Or.39, rule 1 and 2 of CPC – when there is a serious dispute in the present case in regard to the claim of ownership which is made on behalf of the respondent � plaintiffs , No interim injunction should be granted =The State has claimed title and ownership to this land. In this background, we are of the view that the High Court ought not to have allowed construction to proceed on the land. Allowing construction is liable to change the nature and character of the land Merely recording an undertaking that the construction will not create equities, will not sufficiently protect the interest of the State in a situation, as present. For the above reasons, we are of the view that the grant of an injunction by the first Appellate Court and, as affirmed by the High Court, does not meet the parameters laid down under settled principles of law. It is not possible at this stage to come to a conclusion that the respondents have established a prima facie case or that the requirements of balance of convenience and irreparable prejudice have been met by the original plaintiffs. We accordingly set aside the impugned judgment and order of the High Court. We accordingly restore the order passed by the trial judge dismissing the application for interim injunction.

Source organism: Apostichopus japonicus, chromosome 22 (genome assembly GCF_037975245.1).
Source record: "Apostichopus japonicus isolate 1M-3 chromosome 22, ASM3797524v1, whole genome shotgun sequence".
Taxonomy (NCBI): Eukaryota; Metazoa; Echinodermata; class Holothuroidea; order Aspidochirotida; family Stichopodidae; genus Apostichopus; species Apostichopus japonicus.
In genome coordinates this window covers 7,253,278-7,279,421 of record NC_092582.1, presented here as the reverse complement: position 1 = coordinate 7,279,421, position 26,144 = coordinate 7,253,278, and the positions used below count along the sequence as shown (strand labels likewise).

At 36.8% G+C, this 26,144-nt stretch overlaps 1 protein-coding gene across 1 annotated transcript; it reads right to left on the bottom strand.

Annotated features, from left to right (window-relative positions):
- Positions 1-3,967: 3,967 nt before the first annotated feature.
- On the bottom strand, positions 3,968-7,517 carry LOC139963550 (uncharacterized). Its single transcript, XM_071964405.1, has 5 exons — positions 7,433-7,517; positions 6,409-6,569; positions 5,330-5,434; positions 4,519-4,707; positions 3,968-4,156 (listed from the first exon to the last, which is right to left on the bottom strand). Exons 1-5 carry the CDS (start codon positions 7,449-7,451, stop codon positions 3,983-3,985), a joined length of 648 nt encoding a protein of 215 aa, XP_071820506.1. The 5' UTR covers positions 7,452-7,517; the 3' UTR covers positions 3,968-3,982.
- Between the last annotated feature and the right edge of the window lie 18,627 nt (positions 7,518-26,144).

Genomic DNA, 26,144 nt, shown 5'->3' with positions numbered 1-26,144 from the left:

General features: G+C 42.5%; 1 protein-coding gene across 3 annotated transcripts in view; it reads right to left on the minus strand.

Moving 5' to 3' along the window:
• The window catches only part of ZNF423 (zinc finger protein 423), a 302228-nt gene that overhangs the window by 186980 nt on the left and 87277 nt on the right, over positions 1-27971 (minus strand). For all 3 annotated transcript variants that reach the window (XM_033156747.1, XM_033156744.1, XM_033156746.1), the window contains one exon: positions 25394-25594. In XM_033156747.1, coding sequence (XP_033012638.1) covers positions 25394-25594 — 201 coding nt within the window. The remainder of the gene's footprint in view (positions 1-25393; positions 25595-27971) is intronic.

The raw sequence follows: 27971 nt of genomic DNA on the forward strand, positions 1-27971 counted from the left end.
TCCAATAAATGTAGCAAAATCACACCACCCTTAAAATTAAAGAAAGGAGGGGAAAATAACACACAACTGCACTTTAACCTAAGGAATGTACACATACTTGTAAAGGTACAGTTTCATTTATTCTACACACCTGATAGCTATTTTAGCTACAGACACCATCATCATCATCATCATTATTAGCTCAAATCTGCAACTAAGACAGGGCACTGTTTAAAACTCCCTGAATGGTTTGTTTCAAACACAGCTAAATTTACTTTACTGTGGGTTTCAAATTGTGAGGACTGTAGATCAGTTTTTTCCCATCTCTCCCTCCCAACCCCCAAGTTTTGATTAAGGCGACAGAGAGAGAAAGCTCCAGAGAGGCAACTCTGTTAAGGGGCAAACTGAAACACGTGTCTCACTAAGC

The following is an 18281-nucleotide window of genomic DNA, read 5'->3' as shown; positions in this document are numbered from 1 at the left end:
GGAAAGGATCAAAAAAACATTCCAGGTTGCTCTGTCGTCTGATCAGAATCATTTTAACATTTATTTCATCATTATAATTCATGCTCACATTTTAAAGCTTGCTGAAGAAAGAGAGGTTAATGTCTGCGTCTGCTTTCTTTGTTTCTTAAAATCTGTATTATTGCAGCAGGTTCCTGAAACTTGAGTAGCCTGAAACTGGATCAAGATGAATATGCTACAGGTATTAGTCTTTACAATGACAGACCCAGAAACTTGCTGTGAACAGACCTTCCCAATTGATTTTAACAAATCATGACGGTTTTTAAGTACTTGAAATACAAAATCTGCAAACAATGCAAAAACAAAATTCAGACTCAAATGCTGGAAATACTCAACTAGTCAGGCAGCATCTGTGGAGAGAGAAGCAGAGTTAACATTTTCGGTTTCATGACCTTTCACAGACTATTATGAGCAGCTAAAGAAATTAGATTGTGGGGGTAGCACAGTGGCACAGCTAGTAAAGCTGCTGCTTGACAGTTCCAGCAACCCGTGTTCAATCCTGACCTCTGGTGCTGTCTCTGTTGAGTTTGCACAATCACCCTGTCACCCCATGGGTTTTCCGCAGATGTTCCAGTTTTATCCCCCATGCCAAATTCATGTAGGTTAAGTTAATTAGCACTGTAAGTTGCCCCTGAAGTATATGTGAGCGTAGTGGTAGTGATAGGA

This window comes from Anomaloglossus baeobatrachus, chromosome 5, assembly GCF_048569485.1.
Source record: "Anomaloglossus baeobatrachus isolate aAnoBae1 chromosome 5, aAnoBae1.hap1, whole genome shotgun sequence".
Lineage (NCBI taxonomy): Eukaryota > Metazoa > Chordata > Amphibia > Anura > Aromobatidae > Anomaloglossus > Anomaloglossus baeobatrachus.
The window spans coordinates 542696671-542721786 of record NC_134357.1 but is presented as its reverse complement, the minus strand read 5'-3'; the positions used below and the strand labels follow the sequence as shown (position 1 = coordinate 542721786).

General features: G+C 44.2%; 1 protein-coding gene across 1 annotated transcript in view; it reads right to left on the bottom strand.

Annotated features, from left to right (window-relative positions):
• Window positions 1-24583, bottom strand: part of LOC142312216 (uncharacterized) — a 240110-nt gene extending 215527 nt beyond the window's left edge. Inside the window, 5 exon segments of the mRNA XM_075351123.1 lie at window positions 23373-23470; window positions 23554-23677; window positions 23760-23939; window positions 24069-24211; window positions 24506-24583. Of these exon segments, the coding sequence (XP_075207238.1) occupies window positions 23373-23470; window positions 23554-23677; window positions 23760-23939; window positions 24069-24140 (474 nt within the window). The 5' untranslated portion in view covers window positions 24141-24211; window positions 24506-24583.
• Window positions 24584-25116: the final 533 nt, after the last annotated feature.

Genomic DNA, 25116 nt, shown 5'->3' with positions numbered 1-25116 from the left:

1
IN THE SUPREME COURT OF INDIA
CIVIL APPELLATE JURISDICTION
CIVIL APPEAL NO.3938 OF 2019
(@ SLP(C) No.4305/2019)
THE DISTRICT COLLECTOR & ORS. APPELLANT(s)
VERSUS
SHAH ROOPRAJ & ORS. RESPONDENT(s)
O R D E R
Leave granted.
This appeal arises from a judgment and order of a
Single Judge of the High Court of Judicature at Hyderabad
dated 20 September 2018. In a petition under Article 227
of the Constitution, the High Court dismissed a challenge
to an order passed by the X th
Additional Chief Judge, in
the City Civil Court at Hyderabad on 2 November 2017
granting the prayer for interim relief pending the
disposal of the suit.
The suit scheduled property is situated at TS No.95,
Block C and Ward No.49 of Nampally Village and Nampally